How to: Crypto Safety & Management

Welcome to our Crypto Insider for March 23rd, 2022 – FREE Edition.

By popular demand, we’re bringing you the smartest insight, analysis, and investing tips for all things Crypto.

Today, we’ll be going over some common hacks and dangers to be aware of, and the things you can do to better protect your cryptocurrency. Forewarned is forearmed, and all that.

Let’s go!

How to Manage Your Cryptocurrency Safely

Why the bad rap?

It’s no secret that cryptocurrency has gotten a bad rap, and a big part of it is the many hacks and compromises that have happened involving various coins.

There have been hacks involving over 7 figures of funds in the past couple of years.

One of the most recent and public ones involves the fast-rising crypto.com, which now owns the naming rights of the previously known Staples Center, in which $34M worth of crypto was taken.

It serves them right for having one of the worst named sports arenas in the world.

Some dangers of Cryptocurrency

Cryptocurrency can get hacked in dozens of other ways, but below are the three most common risks that result in users getting their money stolen. And you definitely need to know about them.

1. Smart Contract Exploits

We’ve talked about smart contracts before and how they are at risk of being exploited, even if they are audited by 3rd party security farms. For each decentralized app (dapp), you engage with your digital wallet (such as Meta Mask) enter a smart contract.

Let’s say you are taking advantage of some juicy defi yields on platforms like Popsicle Finance by putting $5,000 worth of $ETH and $USDC into a liquidity pool for a juicy 40%+ APR.

APR 46%+ sounds great but having your $ETH stolen.. not so much.

Participating in the liquidity pool means you’re using a smart contract in which Popsicle Finance holds onto the aforementioned $ETH and $USDC. If a hacker finds a bug and hacks the smart contract, they may be able to steal the part of or all of your $ETH and $USDC that Popsicle Finance has.

How to mitigate smart contract exploit risks

  • Only engage with dapps that 3rd party companies like Certik have audited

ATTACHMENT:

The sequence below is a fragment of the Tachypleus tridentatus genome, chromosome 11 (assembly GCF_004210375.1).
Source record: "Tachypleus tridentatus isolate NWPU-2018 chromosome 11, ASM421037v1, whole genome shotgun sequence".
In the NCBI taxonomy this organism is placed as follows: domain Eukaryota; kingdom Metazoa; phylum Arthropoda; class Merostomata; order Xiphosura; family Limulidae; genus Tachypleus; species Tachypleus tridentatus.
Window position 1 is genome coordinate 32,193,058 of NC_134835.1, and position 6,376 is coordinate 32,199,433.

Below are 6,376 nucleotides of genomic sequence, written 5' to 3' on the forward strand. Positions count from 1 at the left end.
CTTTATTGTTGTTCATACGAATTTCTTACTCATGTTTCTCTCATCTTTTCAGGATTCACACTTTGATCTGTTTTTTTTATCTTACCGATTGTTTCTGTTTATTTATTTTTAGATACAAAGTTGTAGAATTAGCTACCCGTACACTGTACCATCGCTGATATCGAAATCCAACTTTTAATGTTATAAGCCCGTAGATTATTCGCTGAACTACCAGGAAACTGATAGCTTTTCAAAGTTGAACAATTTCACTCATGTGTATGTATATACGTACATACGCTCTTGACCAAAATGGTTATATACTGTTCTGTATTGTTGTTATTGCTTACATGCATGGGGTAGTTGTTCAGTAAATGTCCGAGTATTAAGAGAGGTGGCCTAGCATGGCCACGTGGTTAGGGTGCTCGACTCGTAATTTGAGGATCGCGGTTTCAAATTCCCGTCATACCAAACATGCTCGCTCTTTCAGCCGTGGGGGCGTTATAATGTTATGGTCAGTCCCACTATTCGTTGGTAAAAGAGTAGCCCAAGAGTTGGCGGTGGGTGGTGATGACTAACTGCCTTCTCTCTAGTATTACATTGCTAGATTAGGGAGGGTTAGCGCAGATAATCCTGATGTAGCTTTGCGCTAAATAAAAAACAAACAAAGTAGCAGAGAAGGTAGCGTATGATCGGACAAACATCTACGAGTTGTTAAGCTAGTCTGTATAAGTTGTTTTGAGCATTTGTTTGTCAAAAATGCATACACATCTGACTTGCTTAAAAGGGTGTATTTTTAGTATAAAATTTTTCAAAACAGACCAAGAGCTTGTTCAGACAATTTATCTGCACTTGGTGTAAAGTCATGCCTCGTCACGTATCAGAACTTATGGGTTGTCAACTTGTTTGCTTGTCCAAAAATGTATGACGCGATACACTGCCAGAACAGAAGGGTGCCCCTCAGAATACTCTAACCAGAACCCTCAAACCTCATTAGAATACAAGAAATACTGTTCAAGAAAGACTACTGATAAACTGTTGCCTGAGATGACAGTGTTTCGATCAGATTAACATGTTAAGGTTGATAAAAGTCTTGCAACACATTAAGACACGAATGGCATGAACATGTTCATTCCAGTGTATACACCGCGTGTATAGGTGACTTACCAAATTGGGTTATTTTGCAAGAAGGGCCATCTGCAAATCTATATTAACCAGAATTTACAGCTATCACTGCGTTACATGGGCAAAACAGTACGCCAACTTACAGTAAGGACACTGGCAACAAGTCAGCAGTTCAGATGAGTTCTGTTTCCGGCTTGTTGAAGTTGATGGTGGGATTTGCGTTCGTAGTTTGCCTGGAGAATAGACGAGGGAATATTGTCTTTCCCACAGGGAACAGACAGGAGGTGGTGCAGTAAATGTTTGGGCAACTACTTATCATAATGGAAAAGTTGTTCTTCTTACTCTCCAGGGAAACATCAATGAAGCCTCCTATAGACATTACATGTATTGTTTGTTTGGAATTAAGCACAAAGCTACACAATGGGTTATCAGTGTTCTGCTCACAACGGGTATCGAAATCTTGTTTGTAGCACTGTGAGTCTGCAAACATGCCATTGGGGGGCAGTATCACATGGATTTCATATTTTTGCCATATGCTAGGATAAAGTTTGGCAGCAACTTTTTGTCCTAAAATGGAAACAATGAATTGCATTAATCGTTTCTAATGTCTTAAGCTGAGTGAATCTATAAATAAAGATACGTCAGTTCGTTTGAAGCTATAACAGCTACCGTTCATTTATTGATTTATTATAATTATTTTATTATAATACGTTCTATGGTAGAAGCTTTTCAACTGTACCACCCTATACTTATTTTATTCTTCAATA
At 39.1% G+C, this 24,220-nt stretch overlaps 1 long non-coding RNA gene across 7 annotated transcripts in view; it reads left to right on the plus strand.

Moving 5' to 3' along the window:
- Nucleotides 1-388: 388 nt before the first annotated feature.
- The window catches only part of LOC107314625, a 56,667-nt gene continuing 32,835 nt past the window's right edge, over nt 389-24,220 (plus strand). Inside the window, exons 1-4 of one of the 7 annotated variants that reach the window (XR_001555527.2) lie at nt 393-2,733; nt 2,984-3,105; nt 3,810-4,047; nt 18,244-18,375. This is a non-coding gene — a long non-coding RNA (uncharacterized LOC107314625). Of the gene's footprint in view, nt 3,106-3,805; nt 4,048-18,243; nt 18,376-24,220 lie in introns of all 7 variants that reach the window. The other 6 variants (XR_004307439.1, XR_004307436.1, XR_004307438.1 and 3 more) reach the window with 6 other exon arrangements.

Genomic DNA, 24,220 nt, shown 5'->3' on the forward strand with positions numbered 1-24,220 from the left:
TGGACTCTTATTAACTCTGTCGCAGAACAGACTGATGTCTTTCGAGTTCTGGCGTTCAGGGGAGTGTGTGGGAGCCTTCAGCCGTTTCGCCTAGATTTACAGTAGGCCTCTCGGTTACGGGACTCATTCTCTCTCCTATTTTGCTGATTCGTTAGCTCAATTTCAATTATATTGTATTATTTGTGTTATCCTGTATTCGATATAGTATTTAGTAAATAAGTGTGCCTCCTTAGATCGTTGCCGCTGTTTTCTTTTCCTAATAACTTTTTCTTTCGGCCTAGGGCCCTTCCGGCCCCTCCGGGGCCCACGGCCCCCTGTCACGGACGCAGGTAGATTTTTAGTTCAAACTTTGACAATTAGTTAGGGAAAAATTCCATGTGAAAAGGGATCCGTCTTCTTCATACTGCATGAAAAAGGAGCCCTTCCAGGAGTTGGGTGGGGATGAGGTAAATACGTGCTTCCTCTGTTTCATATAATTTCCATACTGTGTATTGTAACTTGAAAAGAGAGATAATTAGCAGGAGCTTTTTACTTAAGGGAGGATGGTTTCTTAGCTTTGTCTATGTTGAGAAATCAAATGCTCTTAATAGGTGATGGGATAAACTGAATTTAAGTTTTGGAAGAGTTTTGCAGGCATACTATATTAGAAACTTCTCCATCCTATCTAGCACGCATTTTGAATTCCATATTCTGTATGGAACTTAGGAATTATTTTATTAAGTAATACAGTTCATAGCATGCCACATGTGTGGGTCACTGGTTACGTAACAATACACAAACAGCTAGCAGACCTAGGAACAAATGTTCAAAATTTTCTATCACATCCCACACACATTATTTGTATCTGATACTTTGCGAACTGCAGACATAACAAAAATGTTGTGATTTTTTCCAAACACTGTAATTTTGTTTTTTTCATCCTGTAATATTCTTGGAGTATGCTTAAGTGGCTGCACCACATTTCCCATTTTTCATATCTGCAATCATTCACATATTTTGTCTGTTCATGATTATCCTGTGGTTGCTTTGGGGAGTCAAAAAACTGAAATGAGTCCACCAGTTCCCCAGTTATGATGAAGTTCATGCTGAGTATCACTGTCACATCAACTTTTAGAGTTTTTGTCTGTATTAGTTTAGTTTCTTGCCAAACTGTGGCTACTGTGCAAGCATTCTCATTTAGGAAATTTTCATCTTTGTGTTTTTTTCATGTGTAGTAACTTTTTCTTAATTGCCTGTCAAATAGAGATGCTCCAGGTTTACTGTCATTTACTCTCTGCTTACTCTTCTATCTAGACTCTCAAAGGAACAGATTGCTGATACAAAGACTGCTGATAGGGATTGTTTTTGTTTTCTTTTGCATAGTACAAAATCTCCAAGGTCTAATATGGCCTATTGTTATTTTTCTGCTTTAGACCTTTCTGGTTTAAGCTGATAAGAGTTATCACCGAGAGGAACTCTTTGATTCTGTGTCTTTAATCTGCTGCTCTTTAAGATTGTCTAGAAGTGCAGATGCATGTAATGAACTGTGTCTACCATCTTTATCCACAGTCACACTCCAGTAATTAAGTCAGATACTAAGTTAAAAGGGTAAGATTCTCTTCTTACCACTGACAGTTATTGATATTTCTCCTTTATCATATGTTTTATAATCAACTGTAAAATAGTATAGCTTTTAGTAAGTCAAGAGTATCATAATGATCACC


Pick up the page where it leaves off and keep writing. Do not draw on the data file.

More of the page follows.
• Find older, most established projects that have a high total value locked (TVL)
  • Research the team behind the dapp to ensure its a trustworthy team
  • Follow the project on Twitter and join the project’s discord. When hacks happen, projects will usually let their users know what they can do to secure their assets

asd
Top 5 Leading Projects & their Security scores atm according to Certik

2. Accidental Permission

To engage with a dapp and a smart contract, you need to opt-in to requests by granting permission. While this is not a big risk with trustworthy dapps, there are plenty of dapps that want to take your cryptocurrency.

Many people don’t fully read what they are agreeing to when they grant permission for dapps to interact with their digital wallet. These malicious dapps can sneakily:

  • Ask for assets that are unrelated to the intended transaction

For example, let’s say the dapp through your browser says it wants to access your $ETH, but in the actual request, it requests access to $ETH, $USDC, and $MIM. If you say yes, all 3 assets are at risk as the $dapp now has your permission to engage with all 3 cryptocurrencies.

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Always gotta be careful what permissions we give.
  • Drain your wallet by asking for permission for more of an asset than you expect

An example of this is if the dapp through the browser says it will take .1 $ETH, but it actually asks for 10 $ETH in the request. This is quite common, actually, as many people skim over the numbers.

How to mitigate accidental permission risk:

  • Engage with trustworthy dapps
  • Read every request carefully to make sure you know what you are granting permission to
  • If you’re not sure, ask around in the discord about the language you are confused or uncertain about

3. Computer Exploits, Viruses & Malware

The total malware infections have been on the rise for the last decade.

While this one is actually not unique to cryptocurrency, it is common enough for us to mention it. Viruses can log everything that happens to your computer, including your cryptocurrency transactions.

If your computer is hacked or has a virus, the hackers may be able to drain your cryptocurrency assets.

How to mitigate computer exploits, viruses, & malware:

  • Be wary of the sites you visit, as they can put viruses or malware on your computer
  • Be wary of anything you download, as downloaded files can also lead to exploits

Different Ways to Store Your Cryptocurrency

There are a number of ways to store cryptocurrency, each with varying levels of convenience and safety.

Centralized Exchanges